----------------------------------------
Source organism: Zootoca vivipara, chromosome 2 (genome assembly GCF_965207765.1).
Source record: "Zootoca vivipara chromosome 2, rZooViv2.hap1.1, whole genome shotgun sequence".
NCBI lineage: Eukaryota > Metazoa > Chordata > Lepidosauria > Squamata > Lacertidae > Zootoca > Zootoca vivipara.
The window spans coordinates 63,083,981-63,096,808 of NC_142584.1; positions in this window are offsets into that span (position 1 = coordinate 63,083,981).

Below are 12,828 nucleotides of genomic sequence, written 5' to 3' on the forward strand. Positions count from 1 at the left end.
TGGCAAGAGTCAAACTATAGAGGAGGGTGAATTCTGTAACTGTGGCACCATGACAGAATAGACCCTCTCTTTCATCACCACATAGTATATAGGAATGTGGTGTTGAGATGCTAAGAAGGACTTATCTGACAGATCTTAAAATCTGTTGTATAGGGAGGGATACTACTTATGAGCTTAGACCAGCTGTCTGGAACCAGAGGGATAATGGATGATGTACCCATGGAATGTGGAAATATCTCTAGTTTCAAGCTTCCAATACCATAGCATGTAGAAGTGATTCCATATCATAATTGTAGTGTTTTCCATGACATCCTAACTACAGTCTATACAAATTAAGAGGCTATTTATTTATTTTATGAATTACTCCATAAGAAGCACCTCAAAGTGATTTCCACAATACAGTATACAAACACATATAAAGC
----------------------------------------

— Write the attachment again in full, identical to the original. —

Source organism: Zootoca vivipara, chromosome 2 (genome assembly GCF_965207765.1).
Source record: "Zootoca vivipara chromosome 2, rZooViv2.hap1.1, whole genome shotgun sequence".
NCBI lineage: Eukaryota > Metazoa > Chordata > Lepidosauria > Squamata > Lacertidae > Zootoca > Zootoca vivipara.
The window spans coordinates 63,083,981-63,096,808 of NC_142584.1; positions in this window are offsets into that span (position 1 = coordinate 63,083,981).

Below are 12,828 nucleotides of genomic sequence, written 5' to 3' on the forward strand. Positions count from 1 at the left end.
TGGCAAGAGTCAAACTATAGAGGAGGGTGAATTCTGTAACTGTGGCACCATGACAGAATAGACCCTCTCTTTCATCACCACATAGTATATAGGAATGTGGTGTTGAGATGCTAAGAAGGACTTATCTGACAGATCTTAAAATCTGTTGTATAGGGAGGGATACTACTTATGAGCTTAGACCAGCTGTCTGGAACCAGAGGGATAATGGATGATGTACCCATGGAATGTGGAAATATCTCTAGTTTCAAGCTTCCAATACCATAGCATGTAGAAGTGATTCCATATCATAATTGTAGTGTTTTCCATGACATCCTAACTACAGTCTATACAAATTAAGAGGCTATTTATTTATTTTATGAATTACTCCATAAGAAGCACCTCAAAGTGATTTCCACAATACAGTATACAAACACATATAAAGC